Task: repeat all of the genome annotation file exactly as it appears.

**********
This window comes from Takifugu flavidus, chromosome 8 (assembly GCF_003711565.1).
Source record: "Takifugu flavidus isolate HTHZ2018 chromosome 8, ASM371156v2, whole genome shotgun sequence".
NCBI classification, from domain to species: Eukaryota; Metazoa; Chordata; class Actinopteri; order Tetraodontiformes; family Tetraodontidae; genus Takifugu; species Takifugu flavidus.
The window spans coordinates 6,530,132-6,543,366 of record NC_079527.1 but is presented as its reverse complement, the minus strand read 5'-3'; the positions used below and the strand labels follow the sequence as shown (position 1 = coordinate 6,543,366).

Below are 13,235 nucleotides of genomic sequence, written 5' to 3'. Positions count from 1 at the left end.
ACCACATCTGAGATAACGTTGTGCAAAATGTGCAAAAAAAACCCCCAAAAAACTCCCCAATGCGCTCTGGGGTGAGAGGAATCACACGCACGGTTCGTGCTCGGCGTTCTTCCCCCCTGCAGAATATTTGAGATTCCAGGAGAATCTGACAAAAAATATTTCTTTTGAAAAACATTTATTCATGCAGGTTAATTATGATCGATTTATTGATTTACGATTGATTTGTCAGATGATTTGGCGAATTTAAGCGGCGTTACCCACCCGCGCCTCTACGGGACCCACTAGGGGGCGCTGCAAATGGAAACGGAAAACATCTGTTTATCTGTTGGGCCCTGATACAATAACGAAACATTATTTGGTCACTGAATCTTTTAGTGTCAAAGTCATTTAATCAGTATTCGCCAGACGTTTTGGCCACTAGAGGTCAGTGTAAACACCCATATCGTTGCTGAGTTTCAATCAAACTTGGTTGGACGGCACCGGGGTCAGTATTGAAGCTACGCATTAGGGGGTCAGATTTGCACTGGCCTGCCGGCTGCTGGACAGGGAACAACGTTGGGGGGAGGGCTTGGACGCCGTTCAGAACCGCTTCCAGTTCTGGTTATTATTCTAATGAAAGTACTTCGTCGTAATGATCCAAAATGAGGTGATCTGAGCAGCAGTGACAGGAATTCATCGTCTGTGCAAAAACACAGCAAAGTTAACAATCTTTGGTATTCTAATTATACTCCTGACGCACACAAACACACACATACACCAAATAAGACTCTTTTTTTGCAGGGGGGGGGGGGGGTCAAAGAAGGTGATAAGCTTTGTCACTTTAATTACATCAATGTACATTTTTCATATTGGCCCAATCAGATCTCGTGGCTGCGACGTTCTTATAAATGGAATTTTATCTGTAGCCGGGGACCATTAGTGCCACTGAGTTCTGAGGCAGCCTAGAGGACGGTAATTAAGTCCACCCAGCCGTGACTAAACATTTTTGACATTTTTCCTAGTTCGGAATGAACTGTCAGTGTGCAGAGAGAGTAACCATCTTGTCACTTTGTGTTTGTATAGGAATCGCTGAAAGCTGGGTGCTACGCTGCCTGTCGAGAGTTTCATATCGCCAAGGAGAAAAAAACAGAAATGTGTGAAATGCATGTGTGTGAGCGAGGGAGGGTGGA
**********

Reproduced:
This window comes from Takifugu flavidus, chromosome 8 (assembly GCF_003711565.1).
Source record: "Takifugu flavidus isolate HTHZ2018 chromosome 8, ASM371156v2, whole genome shotgun sequence".
NCBI classification, from domain to species: Eukaryota; Metazoa; Chordata; class Actinopteri; order Tetraodontiformes; family Tetraodontidae; genus Takifugu; species Takifugu flavidus.
The window spans coordinates 6,530,132-6,543,366 of record NC_079527.1 but is presented as its reverse complement, the minus strand read 5'-3'; the positions used below and the strand labels follow the sequence as shown (position 1 = coordinate 6,543,366).

Below are 13,235 nucleotides of genomic sequence, written 5' to 3'. Positions count from 1 at the left end.
ACCACATCTGAGATAACGTTGTGCAAAATGTGCAAAAAAAACCCCCAAAAAACTCCCCAATGCGCTCTGGGGTGAGAGGAATCACACGCACGGTTCGTGCTCGGCGTTCTTCCCCCCTGCAGAATATTTGAGATTCCAGGAGAATCTGACAAAAAATATTTCTTTTGAAAAACATTTATTCATGCAGGTTAATTATGATCGATTTATTGATTTACGATTGATTTGTCAGATGATTTGGCGAATTTAAGCGGCGTTACCCACCCGCGCCTCTACGGGACCCACTAGGGGGCGCTGCAAATGGAAACGGAAAACATCTGTTTATCTGTTGGGCCCTGATACAATAACGAAACATTATTTGGTCACTGAATCTTTTAGTGTCAAAGTCATTTAATCAGTATTCGCCAGACGTTTTGGCCACTAGAGGTCAGTGTAAACACCCATATCGTTGCTGAGTTTCAATCAAACTTGGTTGGACGGCACCGGGGTCAGTATTGAAGCTACGCATTAGGGGGTCAGATTTGCACTGGCCTGCCGGCTGCTGGACAGGGAACAACGTTGGGGGGAGGGCTTGGACGCCGTTCAGAACCGCTTCCAGTTCTGGTTATTATTCTAATGAAAGTACTTCGTCGTAATGATCCAAAATGAGGTGATCTGAGCAGCAGTGACAGGAATTCATCGTCTGTGCAAAAACACAGCAAAGTTAACAATCTTTGGTATTCTAATTATACTCCTGACGCACACAAACACACACATACACCAAATAAGACTCTTTTTTTGCAGGGGGGGGGGGGGGTCAAAGAAGGTGATAAGCTTTGTCACTTTAATTACATCAATGTACATTTTTCATATTGGCCCAATCAGATCTCGTGGCTGCGACGTTCTTATAAATGGAATTTTATCTGTAGCCGGGGACCATTAGTGCCACTGAGTTCTGAGGCAGCCTAGAGGACGGTAATTAAGTCCACCCAGCCGTGACTAAACATTTTTGACATTTTTCCTAGTTCGGAATGAACTGTCAGTGTGCAGAGAGAGTAACCATCTTGTCACTTTGTGTTTGTATAGGAATCGCTGAAAGCTGGGTGCTACGCTGCCTGTCGAGAGTTTCATATCGCCAAGGAGAAAAAAACAGAAATGTGTGAAATGCATGTGTGTGAGCGAGGGAGGGTGGA